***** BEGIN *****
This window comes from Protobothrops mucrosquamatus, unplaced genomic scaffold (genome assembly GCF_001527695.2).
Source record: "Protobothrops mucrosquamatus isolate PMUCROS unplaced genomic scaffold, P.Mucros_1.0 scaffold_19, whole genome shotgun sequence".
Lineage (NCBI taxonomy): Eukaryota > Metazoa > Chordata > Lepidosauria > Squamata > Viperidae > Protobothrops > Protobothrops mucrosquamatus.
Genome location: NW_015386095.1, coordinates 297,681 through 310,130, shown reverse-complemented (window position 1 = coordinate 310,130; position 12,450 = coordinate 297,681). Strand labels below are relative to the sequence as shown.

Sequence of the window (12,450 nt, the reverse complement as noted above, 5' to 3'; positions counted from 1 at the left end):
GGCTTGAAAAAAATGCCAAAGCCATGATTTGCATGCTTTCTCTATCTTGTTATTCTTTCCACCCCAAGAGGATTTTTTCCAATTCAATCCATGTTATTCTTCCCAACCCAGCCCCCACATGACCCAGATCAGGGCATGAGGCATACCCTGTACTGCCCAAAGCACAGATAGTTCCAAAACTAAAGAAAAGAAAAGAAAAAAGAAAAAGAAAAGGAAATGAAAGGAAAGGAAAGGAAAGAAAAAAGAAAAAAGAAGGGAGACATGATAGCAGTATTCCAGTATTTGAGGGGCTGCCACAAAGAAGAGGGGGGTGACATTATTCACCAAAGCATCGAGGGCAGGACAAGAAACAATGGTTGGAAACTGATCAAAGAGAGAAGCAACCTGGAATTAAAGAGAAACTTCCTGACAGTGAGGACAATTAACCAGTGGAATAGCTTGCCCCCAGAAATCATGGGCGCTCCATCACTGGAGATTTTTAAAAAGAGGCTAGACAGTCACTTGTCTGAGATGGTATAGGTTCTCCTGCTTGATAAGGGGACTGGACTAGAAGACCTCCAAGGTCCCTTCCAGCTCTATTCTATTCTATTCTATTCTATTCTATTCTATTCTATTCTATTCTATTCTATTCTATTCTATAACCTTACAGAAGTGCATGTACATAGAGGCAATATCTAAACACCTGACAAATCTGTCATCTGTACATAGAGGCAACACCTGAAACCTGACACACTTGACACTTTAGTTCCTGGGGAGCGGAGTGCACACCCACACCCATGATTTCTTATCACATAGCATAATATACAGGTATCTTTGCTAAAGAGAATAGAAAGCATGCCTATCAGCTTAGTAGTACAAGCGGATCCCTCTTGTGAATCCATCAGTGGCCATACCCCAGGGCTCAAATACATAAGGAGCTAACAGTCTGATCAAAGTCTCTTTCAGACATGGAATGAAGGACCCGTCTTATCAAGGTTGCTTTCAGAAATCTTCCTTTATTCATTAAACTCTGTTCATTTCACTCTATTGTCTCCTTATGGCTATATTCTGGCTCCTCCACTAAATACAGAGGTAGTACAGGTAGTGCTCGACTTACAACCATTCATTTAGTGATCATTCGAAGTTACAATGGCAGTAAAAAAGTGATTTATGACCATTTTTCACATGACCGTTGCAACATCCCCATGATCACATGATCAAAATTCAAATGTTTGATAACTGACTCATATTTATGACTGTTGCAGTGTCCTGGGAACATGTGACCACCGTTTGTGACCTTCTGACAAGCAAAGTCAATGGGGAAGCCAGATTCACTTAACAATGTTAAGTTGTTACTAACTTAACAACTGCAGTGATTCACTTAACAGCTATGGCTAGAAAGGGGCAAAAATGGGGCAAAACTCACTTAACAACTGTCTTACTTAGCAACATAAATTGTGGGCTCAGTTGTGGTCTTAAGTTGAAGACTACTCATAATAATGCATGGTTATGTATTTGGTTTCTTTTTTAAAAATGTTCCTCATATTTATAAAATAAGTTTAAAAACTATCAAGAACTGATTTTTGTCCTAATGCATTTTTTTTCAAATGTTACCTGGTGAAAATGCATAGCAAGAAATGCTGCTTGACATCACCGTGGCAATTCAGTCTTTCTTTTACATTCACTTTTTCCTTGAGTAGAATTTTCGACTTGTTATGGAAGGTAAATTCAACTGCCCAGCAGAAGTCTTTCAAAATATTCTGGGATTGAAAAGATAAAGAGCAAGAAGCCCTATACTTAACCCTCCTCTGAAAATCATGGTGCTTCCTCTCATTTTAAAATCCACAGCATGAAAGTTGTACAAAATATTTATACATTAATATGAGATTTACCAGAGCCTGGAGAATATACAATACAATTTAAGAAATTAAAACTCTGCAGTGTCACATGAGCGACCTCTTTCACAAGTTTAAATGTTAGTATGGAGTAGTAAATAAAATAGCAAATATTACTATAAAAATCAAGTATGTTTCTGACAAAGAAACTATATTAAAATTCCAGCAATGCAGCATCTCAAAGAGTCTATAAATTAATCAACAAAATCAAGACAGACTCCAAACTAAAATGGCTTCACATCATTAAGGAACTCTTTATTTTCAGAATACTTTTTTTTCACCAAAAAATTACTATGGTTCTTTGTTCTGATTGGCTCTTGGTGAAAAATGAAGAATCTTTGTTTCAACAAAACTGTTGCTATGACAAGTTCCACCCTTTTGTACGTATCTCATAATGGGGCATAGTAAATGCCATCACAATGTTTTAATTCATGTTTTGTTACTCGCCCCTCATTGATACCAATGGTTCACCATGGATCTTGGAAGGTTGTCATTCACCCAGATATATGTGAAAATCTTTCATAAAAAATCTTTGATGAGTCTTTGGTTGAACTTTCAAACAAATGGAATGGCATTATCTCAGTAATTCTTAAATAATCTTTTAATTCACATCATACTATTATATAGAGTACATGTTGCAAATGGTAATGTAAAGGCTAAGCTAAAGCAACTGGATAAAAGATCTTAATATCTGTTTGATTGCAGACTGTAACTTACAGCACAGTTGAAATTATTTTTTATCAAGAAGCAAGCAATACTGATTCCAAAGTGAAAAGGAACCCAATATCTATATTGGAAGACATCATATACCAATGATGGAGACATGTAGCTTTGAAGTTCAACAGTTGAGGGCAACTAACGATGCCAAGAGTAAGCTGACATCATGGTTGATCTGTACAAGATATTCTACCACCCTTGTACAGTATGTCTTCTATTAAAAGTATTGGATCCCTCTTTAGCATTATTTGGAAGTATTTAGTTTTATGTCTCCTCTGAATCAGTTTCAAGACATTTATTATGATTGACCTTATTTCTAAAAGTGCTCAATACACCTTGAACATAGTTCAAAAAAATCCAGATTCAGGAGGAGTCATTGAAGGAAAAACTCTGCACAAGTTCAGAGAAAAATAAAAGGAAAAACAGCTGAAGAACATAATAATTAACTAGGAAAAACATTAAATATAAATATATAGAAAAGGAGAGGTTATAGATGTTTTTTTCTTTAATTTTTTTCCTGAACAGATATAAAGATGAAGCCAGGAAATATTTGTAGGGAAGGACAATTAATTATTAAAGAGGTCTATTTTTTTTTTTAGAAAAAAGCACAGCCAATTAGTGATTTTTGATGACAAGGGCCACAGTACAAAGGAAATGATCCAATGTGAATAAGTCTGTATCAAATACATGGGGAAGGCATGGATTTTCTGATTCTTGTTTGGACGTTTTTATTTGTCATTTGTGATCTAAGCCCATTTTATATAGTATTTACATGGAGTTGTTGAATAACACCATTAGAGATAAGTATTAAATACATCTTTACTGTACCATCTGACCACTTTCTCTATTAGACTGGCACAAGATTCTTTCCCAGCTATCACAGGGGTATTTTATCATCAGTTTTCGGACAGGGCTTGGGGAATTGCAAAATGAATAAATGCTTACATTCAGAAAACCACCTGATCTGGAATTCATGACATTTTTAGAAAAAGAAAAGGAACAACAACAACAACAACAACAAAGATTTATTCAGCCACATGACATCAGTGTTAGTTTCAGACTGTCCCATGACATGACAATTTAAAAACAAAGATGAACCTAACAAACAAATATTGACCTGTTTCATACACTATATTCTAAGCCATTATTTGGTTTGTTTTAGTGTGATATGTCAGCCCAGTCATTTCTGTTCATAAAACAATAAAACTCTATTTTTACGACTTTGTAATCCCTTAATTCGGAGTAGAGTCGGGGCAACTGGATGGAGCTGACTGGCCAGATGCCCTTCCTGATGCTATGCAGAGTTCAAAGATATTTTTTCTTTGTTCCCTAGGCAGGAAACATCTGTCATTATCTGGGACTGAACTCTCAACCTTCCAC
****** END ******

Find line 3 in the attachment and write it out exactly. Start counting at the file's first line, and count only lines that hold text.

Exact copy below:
Lineage (NCBI taxonomy): Eukaryota > Metazoa > Chordata > Lepidosauria > Squamata > Viperidae > Protobothrops > Protobothrops mucrosquamatus.